Personal Epiphany, High School, 1994

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My high school chemistry teacher was rumored to be a lesbian. I hoped it was true. In some ways, she fit the profile: she had cropped graying hair, tiny gold hoop earrings, and always wore white boating shoes. But more importantly, she managed to be at once hilarious and mellow. For instance, she had developed her own way of answering in the affirmative, a variation on “yeah,” that sounded like “she-yah”, delivered in a nasal voice. It may not sound that funny, but we loved it. We asked more questions just to hear her say it. I had no interest in chemistry, but I sat in the front row.

One particular afternoon I sat in her classroom, fresh from an encounter with a boy, the first I’d had in months. My teacher was balancing chemical equations on the board, moving back and forth between products and reactants until, miraculously, they balanced. Half-dazed, I watched her and brooded.

I’d been avoiding boys for nearly a year. They were trouble for me, but not in the usual way. From a distance, some of them were appealing enough. But once I got close enough to kiss them, my bodily reaction was panic. The night before, I’d been on a date that ended in nothing more than hand-holding and yet still, once I reached the safety of my bedroom I wanted to curl in a ball and never leave. All day at school, I’d been cagey, trying to make myself as small as possible, to stay out of everyone’s line of vision. I didn’t want to see him, to reject him or make small talk, to pretend that things were normal, that I wasn’t inwardly exploding. I had almost made it to the end of the day and now I sat, watching letters and numbers take shape, wondering what was wrong with me.

My teacher, close to solving the first problem, wanted to know if she had four aluminum atoms, and three oxygen atoms, how many aluminum oxide molecules did she have? Someone behind me raised his hand. “Two?” he asked. “She-yah. On to the next one.”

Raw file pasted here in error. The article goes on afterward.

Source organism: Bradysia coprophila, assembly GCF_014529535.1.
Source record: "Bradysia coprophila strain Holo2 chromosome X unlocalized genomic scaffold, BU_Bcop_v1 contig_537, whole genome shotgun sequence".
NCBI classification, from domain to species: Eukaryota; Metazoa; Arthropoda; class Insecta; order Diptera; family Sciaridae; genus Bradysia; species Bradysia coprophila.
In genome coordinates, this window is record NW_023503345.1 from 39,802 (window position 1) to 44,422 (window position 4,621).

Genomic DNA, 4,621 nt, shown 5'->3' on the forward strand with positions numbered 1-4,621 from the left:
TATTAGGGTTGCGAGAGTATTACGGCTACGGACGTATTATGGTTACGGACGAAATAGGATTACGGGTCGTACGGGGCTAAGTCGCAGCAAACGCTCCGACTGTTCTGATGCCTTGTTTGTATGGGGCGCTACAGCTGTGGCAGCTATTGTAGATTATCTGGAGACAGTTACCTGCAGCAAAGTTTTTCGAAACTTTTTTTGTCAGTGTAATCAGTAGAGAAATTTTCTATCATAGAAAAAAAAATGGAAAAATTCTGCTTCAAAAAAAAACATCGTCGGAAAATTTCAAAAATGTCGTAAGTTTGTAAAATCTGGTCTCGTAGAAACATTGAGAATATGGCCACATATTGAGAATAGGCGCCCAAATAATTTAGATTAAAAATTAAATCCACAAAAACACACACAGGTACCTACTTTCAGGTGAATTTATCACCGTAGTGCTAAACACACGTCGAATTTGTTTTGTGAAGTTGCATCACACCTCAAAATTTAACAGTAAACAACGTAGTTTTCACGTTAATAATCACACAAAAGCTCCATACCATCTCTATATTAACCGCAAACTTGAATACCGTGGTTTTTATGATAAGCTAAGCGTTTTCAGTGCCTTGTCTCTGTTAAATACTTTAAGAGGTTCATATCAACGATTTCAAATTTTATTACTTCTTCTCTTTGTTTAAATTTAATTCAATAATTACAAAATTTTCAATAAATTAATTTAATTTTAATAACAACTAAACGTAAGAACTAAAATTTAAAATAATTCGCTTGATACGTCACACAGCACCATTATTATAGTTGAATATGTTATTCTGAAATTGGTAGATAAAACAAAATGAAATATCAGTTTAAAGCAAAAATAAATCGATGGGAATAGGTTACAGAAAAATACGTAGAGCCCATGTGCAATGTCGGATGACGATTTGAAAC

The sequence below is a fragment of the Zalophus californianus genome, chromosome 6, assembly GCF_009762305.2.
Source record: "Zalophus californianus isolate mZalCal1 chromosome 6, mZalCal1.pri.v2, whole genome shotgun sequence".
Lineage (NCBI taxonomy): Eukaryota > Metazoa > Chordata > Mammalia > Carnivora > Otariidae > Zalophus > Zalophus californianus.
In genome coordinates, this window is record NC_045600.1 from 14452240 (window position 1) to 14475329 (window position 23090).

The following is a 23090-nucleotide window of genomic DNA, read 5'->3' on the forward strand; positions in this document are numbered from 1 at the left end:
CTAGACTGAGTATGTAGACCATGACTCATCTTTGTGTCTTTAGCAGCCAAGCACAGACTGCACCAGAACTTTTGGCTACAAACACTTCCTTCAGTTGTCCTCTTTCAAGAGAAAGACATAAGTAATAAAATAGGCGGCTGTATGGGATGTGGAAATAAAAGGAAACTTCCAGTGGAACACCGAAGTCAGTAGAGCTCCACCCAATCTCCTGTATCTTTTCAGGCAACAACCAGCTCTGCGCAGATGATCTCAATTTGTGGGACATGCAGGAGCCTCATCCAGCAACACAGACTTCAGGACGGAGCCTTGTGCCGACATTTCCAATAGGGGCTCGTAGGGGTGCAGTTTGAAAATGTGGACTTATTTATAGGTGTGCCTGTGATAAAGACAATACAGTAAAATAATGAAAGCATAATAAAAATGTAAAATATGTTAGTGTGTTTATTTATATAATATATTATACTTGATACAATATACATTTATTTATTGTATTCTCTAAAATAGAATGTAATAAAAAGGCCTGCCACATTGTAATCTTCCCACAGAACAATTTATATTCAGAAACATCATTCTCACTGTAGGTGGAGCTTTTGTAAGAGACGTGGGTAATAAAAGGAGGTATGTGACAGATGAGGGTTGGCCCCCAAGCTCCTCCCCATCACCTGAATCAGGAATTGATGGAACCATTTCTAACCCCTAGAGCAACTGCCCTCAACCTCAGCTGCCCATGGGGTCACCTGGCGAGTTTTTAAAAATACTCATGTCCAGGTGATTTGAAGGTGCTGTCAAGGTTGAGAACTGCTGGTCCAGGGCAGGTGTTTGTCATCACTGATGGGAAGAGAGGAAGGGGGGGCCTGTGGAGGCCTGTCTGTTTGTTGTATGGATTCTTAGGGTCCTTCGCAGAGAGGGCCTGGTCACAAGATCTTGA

And then it hit me: Maybe I just didn’t like boys. This thought opened the gate to a flood of memories. When I was four, my best friend had asked me if I knew what “gay” meant, and when she explained it to me, I felt awash in relief, like she had provided an answer to a question I had long held but never formed the words for; I remembered one morning in second grade when our school gathered to watch Freaky Friday and I sat transfixed by Jodi Foster, unsure if I wanted to know her or be her; I considered the intensity of my friendships which had often been marked by an unnamed longing; and I mentally listed the boys I had sought after and then retreated from.

I remembered how at twelve I had actively wondered if I was gay, but for some reason I had buried the question, forgetting it for the last four years. But now, as my teacher talked us through yet another chemical equation, the possibility of my queerness brought a kind of relief. I’d spent the last five years thinking I had some insurmountable hang-up. I thought it might take years of therapy to fix me, or perhaps I’d always be alone. But now, all of a sudden it seemed this whole time I’d just been working on the wrong side of the equation.

I was so relieved, and so terrified.